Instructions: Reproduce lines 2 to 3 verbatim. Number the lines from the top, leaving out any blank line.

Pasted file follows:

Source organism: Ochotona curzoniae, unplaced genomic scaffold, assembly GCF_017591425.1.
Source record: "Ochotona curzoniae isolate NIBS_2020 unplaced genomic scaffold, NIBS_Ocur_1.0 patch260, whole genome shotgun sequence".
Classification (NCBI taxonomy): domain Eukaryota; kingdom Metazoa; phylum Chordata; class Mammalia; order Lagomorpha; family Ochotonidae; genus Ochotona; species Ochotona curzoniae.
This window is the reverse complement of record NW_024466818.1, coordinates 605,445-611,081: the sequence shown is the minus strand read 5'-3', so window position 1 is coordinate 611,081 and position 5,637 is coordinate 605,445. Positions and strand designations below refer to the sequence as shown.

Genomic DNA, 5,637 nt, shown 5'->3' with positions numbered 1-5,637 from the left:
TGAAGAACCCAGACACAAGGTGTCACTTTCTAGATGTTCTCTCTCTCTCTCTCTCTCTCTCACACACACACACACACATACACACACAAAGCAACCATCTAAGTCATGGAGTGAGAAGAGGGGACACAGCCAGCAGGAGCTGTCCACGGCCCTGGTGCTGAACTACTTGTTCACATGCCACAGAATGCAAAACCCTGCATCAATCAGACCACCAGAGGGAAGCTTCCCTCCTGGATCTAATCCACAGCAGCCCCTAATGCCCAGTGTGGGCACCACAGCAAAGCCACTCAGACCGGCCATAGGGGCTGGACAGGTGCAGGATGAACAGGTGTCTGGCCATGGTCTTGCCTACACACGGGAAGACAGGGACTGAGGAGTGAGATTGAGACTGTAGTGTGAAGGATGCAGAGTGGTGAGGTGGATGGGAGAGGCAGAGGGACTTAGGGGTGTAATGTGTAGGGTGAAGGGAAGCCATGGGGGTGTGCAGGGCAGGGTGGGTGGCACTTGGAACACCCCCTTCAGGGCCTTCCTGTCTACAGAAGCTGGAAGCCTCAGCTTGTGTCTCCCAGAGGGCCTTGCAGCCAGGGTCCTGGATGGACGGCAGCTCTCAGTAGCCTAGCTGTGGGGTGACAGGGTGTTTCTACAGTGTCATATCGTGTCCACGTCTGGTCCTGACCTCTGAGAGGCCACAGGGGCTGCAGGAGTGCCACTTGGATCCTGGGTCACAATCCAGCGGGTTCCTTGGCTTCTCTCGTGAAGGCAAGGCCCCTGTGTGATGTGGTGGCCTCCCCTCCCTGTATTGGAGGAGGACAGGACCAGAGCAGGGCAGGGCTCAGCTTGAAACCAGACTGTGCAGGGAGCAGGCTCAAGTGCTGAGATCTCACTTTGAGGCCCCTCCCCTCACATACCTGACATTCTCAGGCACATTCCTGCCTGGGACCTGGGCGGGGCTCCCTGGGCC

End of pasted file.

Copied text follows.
Source record: "Ochotona curzoniae isolate NIBS_2020 unplaced genomic scaffold, NIBS_Ocur_1.0 patch260, whole genome shotgun sequence".
Classification (NCBI taxonomy): domain Eukaryota; kingdom Metazoa; phylum Chordata; class Mammalia; order Lagomorpha; family Ochotonidae; genus Ochotona; species Ochotona curzoniae.